The commercial, economical, and pacific spirit was evident, both in England and Holland. On the other side, there was the strong will and the infinite dexterity of William. In the last Partition Treaty he had betrayed this weakness of his position, and had given way to the skilled diplomacy of France. Lewis did not believe that he would prevail over the public opinion of his country. And if he did prevail, his position would be less formidable than before. Lewis now had Spain on his side, and all the dependencies of Spain. He also had Bavaria and Savoy. In the last war he had been unsuccessful at sea, and in the Irish expedition, which was carried on beyond the sea, by his naval, not by his military administration. In the coming war he would trust less to his fleet than to his troops, which had never been unsuccessful in a general action. He resolved to defy the Dutch and English, and to seize every attainable advantage. The Spanish ambassador had exclaimed, "The Pyrenees have melted away." Lewis now announced that his grandson was not to renounce his right to the throne of France. In the Barrier Fortresses the Dutch held garrisons. Lewis sent them home and occupied the places himself "Dutchmen were not wanted," he said, "to protect one Bourbon against the other." In August 1701 he obtained for French traders the asiento, the profitable and coveted monopoly in negro slaves. In September he prohibited English imports. Then, on the 16th, he did one thing more, one thing too much even for a nation of economists and calculators.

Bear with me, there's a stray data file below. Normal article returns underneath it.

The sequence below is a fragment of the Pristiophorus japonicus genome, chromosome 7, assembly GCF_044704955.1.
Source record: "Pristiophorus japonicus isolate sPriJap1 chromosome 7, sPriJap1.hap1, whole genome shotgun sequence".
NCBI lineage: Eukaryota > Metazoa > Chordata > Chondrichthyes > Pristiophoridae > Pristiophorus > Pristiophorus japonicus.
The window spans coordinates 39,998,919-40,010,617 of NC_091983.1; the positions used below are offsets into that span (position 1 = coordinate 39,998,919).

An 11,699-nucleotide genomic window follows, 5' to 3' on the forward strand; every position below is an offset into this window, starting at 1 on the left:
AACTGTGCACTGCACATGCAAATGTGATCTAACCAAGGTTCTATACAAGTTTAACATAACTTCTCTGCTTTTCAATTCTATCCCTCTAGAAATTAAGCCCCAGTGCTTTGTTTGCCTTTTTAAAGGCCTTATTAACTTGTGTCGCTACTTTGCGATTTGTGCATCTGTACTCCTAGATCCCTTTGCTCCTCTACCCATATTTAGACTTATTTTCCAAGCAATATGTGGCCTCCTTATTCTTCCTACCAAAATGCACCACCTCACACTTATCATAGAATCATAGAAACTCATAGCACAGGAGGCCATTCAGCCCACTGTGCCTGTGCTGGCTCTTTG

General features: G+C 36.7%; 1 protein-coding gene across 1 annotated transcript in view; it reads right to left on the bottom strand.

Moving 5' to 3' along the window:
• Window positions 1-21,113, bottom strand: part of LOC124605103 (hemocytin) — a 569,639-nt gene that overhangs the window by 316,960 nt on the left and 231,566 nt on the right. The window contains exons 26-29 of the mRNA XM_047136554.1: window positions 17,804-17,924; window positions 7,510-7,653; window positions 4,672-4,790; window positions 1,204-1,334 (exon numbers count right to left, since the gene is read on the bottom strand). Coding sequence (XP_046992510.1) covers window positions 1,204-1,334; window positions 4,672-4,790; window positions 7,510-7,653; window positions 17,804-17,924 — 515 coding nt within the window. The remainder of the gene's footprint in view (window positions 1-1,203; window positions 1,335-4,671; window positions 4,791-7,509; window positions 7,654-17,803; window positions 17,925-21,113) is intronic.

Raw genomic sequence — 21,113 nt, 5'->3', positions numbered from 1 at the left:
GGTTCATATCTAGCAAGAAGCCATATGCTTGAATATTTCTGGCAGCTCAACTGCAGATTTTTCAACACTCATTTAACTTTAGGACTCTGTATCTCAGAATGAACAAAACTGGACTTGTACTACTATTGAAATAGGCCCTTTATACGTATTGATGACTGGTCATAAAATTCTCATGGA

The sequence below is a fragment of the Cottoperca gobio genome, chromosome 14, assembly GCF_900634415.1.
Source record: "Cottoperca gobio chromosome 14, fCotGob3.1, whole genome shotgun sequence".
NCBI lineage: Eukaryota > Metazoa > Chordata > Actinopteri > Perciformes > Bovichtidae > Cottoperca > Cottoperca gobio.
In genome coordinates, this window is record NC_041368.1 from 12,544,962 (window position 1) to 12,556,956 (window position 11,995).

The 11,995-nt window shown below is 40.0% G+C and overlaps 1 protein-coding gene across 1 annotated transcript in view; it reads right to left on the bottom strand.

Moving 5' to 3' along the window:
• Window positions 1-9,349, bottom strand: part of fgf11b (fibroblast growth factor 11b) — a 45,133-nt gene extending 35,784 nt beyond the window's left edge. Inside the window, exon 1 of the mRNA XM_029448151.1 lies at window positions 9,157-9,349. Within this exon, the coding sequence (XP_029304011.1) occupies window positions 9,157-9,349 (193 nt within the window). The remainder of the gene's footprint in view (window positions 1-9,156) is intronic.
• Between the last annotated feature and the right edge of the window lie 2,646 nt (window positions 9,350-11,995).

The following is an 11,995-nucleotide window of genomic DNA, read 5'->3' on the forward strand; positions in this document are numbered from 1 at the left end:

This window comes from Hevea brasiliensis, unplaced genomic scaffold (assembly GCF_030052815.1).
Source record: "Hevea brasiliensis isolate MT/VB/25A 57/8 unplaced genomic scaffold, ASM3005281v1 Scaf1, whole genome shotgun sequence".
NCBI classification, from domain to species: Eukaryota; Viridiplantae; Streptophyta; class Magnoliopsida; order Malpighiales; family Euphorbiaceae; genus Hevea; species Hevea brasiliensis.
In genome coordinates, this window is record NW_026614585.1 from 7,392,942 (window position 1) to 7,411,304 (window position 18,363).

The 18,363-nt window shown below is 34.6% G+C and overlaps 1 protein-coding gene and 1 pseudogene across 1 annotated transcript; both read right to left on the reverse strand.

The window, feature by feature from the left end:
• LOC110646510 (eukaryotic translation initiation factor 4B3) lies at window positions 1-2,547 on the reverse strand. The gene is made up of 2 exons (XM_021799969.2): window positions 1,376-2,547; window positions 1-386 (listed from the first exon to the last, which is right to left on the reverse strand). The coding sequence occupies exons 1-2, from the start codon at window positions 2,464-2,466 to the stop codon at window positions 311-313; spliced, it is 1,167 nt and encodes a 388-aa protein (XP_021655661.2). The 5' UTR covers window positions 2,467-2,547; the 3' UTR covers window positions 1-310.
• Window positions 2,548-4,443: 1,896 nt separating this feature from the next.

The acceptance of the Spanish succession by France was the frustration of William's efforts during thirty years. He had striven and made war for peace and civilisation against wilful attack and the reign of force. That good cause was defeated now, and the security of national rights and international conventions was at an end. The craving for empire and the hegemony of Europe had prevailed. The temper of England compelled him, in April 1701, to acknowledge Philip of Anjou. The country, he said, could not understand the refusal to acknowledge a king welcomed by the whole of Spain. He advised the Emperor to have the German princes with him, and to begin the attack. He himself would arm meanwhile, and his own people, before long, would drive him into war. He relied on the arrogance of the French, and this calculation, the measures by which he brought public opinion on to his side, are the greatest achievement of his career.